Football wasn’t always a big thing in Iceland, they didn’t even have indoor stadiums until 1965! A beautiful landscape, but not one hospitable for football, as the sun would forget to rise for three months a year and pitches were made of sand or flat areas of dried magma. Not exactly the grassy pitches used elsewhere.
It’s also the smallest nation to ever qualify for the World Cup, with a population of under 400,000 people! For the men’s tournament, the choice goes down to men between 16 and 40, so there were less than 100 thousand people to choose from! Compare this with the next smallest to qualify, Trinidad and Tobago, who have a population of 1.35 million.
And perhaps those factors mean something, as six years ago, the men’s national team was ranked 131st in the world. Or perhaps it only indicates the Icelandic drive, as they have managed to pull themselves all the way up the ranking to hit 19th in 2017. The women’s team ranked 15th in 2015 and 2016.
It’s important to note that women’s football is just as popular as the men’s, and each club has a women’s team as well. Celebrities and the president went to the Netherlands in 2017 to support them, and many fans also went to the airport to wish them luck. Because football in Iceland is a very grassroots scheme, both girls and boys are inspired equally, and clubs treat the two the same during training.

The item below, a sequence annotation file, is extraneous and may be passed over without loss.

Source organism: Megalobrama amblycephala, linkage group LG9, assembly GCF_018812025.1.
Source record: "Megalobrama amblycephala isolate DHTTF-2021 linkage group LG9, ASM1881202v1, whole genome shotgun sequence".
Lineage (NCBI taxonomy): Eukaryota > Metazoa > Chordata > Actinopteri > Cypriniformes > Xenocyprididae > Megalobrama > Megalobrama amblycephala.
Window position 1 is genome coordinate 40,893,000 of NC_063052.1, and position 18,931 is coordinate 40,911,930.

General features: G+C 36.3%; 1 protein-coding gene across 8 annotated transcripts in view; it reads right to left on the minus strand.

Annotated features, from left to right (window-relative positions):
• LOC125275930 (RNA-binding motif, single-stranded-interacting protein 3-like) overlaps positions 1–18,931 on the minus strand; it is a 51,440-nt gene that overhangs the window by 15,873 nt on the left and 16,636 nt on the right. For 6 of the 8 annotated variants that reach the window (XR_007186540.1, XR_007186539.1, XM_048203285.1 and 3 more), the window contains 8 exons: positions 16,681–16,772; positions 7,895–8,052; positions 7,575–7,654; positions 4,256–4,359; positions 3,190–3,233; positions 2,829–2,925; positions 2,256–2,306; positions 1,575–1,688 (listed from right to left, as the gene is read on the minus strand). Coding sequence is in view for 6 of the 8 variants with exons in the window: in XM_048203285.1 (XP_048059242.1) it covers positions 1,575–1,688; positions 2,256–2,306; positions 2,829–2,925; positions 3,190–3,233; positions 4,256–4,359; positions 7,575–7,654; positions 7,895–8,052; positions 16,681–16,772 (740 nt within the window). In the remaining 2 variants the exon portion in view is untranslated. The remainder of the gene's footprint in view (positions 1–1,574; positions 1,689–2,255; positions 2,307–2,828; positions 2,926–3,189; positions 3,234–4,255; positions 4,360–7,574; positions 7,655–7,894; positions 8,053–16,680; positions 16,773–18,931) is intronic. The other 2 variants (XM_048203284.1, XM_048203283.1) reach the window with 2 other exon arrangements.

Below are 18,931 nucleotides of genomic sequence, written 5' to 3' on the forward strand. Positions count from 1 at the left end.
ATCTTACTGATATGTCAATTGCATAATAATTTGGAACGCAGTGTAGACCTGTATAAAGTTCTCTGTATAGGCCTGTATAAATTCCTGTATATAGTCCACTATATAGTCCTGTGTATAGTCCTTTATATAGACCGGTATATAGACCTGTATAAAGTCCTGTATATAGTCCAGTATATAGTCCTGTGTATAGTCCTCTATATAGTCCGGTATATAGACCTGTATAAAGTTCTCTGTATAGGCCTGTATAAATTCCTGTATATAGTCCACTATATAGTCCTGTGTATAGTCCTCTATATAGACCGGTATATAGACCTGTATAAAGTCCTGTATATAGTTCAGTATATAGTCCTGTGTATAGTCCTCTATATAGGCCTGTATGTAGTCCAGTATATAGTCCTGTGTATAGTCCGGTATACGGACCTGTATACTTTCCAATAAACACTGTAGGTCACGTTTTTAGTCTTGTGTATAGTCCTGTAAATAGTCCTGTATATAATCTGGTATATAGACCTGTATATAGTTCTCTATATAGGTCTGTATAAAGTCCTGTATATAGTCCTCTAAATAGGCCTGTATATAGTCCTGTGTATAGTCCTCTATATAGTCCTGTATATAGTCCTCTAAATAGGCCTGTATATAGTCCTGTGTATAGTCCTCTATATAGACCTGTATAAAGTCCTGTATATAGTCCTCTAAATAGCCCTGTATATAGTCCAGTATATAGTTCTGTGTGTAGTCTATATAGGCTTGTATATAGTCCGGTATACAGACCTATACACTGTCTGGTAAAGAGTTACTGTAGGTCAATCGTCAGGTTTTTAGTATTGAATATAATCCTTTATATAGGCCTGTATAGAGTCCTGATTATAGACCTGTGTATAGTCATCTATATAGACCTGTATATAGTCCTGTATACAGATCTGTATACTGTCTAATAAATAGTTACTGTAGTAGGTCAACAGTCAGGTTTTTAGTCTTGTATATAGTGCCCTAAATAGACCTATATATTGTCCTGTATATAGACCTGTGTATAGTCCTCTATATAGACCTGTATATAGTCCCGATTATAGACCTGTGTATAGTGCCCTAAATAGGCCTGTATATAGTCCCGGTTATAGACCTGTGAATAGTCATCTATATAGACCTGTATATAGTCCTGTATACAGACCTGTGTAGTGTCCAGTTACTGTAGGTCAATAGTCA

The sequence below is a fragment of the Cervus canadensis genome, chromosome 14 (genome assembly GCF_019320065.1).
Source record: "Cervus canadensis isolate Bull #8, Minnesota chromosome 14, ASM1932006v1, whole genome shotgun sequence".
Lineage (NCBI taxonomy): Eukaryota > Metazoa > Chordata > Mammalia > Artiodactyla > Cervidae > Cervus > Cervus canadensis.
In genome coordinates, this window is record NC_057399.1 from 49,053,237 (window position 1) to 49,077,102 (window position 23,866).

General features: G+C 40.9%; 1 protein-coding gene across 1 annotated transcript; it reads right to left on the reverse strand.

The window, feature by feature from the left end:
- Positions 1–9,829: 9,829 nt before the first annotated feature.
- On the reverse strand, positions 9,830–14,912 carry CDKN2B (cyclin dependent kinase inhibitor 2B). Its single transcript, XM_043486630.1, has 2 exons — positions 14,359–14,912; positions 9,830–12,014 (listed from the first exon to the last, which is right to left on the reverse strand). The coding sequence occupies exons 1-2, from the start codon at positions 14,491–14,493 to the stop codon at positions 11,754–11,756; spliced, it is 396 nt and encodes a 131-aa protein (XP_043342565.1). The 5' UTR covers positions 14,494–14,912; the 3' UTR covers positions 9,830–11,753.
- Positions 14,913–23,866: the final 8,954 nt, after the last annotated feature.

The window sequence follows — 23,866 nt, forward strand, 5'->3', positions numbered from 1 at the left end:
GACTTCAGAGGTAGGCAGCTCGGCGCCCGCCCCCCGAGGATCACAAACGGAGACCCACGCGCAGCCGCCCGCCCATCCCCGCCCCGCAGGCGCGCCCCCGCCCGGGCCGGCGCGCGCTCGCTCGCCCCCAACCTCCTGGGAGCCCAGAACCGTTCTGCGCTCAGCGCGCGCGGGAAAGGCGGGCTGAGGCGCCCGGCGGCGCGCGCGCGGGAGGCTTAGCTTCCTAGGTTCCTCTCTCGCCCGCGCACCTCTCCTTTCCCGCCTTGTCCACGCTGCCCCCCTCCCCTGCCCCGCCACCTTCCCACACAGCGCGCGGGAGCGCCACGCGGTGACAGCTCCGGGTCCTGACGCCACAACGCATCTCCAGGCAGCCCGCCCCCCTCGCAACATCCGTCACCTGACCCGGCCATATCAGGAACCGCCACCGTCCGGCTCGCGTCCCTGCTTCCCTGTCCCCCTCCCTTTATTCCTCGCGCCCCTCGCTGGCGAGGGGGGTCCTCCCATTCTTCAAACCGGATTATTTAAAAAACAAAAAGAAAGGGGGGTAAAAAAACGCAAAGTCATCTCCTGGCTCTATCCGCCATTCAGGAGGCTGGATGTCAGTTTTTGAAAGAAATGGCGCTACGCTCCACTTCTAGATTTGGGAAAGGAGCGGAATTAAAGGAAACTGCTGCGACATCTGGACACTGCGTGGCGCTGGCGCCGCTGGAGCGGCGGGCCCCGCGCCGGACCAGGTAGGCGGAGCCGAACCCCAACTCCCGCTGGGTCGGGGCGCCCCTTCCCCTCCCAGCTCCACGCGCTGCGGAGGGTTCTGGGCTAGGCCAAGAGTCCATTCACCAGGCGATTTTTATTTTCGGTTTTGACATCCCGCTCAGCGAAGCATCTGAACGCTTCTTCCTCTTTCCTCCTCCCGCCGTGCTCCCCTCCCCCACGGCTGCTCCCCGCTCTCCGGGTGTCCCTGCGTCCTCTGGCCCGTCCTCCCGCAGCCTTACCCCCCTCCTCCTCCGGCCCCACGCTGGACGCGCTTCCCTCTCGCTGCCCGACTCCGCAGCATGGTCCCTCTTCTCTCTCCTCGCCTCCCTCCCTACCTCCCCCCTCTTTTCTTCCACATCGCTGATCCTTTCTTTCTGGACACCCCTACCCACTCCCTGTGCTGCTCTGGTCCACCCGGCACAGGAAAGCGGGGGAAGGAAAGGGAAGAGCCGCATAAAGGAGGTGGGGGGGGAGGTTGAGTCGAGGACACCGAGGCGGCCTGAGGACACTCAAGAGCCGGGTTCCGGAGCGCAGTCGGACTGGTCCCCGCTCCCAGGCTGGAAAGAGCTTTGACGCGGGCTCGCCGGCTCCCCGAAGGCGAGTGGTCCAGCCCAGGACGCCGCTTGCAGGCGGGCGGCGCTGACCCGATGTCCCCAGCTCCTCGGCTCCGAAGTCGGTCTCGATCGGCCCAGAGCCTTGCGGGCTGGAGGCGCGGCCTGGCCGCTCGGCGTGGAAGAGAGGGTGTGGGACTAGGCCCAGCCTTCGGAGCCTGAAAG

In 1912, the Icelandic football league, Úrvalsdeild Karla or “The Pepsi Max League”, was created, and so then several clubs begin to form. This Premier League runs during the summer, from May to September.
The sport as a whole is overseen by the Football Association of Iceland Knattspyrnusamband Íslands, KSÍ, which was established in 1947. KSÍ also look after both the national teams and they have been doing a fabulous job over the past few years.
One of the biggest highlights in Icelandic football was the Euro 2016 in France, where they played against England and won 2-1, and felt like a turning point for the country. Football enthusiasm has continued to shoot up from that point, with hundreds of Football Houses (indoor pitches) being constructed and turning football into a year-long and enthusiastic affair.
Here, as well, their lower population seems to be an advantage, with a professional coach per every 550 people (rather than the 11,000 of the UK) and 1 for every 35 people registered in clubs. It’s also shown with the unusual threat of everyone in the country knowing who you are if you don’t try to work as a team. When you claim that you know 50% of the stadium personally, that threat becomes a bit more profound.
The culture of football is now also starting at a very young age, with those Football Houses being leased out to the clubs in exchange for the coaching of the children after school. Many of the coaches are also teachers who have taken on the work as a second job, so there are further connections with the local schools.
If you want to come to Iceland to watch a match or play some yourself, there is a wealth of choice for you. It’s also highly recommended, as their values of passion and commitment over the more money-focused clubs elsewhere provide relief and inject pure enthusiasm back into the sport.